The Court begins by examining the ALJ's conclusions regarding plaintiff's physical impairments. In his decision on remand, the ALJ did not address the notation in Dr. McKenna's December 6, 2004 evaluation that plaintiff was a patient with intermittent weakness and loss of use of his right hand. The government argues that this notation in Dr. McKenna's report reflects only that plaintiff complained of this problem, and that it should be disregarded because it did not reflect a medical conclusion by Dr. McKenna. This argument lacks merit however, because the ALJ did not discount the notation on that basis, but rather did not address it at all. See Steele v. Barnhart, 290 F.3d 936, 941 (7th Cir. 2002) (stating that judicial review of an ALJ's decision is confined to "the reasons supplied by the ALJ"). Moreover, the ALJ's omission could be a significant one, since the vocational expert testified that there would be no jobs available for an individual who had the complete loss of the use of his non-dominant hand at various times during the day. The Court concludes that the ALJ erred in failing to address this issue.
The Court turns to plaintiff's heart problems. Plaintiff notes in passing in his brief that the ALJ's decision "does not address Mr. Pettaway's cardiac impairments or the impact those impairments might have on his ability to work." Plaintiff does not explain the significance of evidence of his cardiac impairments, or otherwise develop his argument relating to it. Accordingly, the Court will not consider it. See Gold v. Wolpert, 876 F.2d 1327, 1332 (7th Cir. 1989) ("perfunctory and underdeveloped assertions" are not arguments, and need not be considered)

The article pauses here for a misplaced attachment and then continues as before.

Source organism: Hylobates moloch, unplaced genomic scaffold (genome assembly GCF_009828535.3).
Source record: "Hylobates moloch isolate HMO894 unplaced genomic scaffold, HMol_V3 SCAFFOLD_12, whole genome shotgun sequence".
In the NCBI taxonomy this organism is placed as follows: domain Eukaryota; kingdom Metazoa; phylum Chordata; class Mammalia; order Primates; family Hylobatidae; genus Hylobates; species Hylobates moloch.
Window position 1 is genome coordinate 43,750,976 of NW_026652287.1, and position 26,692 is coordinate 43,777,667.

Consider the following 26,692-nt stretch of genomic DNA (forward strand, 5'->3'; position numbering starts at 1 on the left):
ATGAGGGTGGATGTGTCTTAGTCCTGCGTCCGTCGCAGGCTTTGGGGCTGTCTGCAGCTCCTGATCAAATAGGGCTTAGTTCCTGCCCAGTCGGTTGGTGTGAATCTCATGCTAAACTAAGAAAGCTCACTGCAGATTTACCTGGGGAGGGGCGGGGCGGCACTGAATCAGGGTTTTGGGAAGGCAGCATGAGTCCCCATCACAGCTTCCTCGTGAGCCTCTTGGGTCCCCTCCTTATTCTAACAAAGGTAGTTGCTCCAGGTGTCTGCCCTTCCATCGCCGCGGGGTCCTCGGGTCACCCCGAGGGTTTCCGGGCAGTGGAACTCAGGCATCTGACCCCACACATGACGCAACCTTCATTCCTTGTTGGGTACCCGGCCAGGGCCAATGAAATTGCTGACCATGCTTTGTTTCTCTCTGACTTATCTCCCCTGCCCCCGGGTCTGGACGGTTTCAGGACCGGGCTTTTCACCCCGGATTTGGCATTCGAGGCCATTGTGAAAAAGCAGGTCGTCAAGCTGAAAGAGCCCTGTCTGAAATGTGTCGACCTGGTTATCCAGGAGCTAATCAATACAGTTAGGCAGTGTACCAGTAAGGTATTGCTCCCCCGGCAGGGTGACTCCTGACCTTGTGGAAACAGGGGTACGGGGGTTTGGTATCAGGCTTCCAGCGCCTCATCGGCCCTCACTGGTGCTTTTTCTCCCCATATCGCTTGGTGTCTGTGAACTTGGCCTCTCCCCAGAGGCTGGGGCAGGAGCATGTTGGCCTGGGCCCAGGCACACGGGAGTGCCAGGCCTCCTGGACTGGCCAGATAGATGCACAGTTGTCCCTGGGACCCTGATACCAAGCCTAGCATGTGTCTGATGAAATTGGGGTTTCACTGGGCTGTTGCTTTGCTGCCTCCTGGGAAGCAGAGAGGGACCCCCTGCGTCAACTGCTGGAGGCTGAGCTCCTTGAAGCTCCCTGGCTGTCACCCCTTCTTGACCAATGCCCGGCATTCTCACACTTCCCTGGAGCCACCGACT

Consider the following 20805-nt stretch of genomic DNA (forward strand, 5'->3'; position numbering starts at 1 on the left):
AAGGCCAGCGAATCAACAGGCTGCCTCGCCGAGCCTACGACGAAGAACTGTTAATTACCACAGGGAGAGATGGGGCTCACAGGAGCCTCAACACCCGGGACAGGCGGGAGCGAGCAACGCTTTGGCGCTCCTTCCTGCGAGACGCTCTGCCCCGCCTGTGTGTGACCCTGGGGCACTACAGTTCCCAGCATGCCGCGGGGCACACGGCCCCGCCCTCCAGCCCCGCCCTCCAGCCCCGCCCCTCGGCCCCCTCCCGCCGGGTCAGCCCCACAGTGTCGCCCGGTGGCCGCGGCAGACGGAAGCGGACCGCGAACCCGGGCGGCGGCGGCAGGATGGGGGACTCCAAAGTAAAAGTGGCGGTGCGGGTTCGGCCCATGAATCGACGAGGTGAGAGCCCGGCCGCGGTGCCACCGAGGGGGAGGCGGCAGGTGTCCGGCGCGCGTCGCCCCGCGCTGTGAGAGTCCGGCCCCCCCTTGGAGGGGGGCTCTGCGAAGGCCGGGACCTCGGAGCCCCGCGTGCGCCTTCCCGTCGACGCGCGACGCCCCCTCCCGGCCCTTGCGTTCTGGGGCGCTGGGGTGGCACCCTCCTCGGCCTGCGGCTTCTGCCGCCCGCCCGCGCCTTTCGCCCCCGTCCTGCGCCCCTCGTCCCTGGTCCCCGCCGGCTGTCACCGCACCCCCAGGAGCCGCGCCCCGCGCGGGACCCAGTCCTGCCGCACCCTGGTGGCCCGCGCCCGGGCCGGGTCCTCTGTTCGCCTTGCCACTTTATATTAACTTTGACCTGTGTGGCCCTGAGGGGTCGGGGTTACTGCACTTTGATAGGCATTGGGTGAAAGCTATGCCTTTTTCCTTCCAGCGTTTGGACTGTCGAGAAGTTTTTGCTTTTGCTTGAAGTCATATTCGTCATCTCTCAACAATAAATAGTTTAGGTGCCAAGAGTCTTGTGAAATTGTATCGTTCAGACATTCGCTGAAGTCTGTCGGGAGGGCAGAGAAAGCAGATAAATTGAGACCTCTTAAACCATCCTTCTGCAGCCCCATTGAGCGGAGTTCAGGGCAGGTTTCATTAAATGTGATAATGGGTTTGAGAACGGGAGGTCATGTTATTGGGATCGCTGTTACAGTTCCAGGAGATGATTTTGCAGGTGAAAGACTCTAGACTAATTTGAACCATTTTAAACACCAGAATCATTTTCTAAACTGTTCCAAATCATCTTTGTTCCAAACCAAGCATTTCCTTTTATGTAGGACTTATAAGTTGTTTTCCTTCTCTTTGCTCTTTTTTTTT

The Court next examines plaintiff's argument that the ALJ improperly rejected the opinions of plaintiff's treaters, particularly Dr. Roe, who treated plaintiff frequently and regularly over a long period of time. A treater's opinion is entitled to controlling weight if the opinion is "well-supported by medically acceptable clinical and laboratory diagnostic techniques and is not inconsistent with the other substantial evidence in [the] case record." 20 C.F.R. § 404.1527(d)(2). Even if the ALJ does not give a treater's opinion controlling weight, he may not reject it. Rather, the ALJ must weigh the treater's opinion according to the length of the treatment relationship, the frequency of examination, the nature and extent of the treatment relationship, the relevant evidence used to support the opinion, the consistency of the opinion with the record as a whole, and the treater's specialty. Id; see also Campbell v. Astrue, 627 .3d 299, 308 (7th Cir. 2010).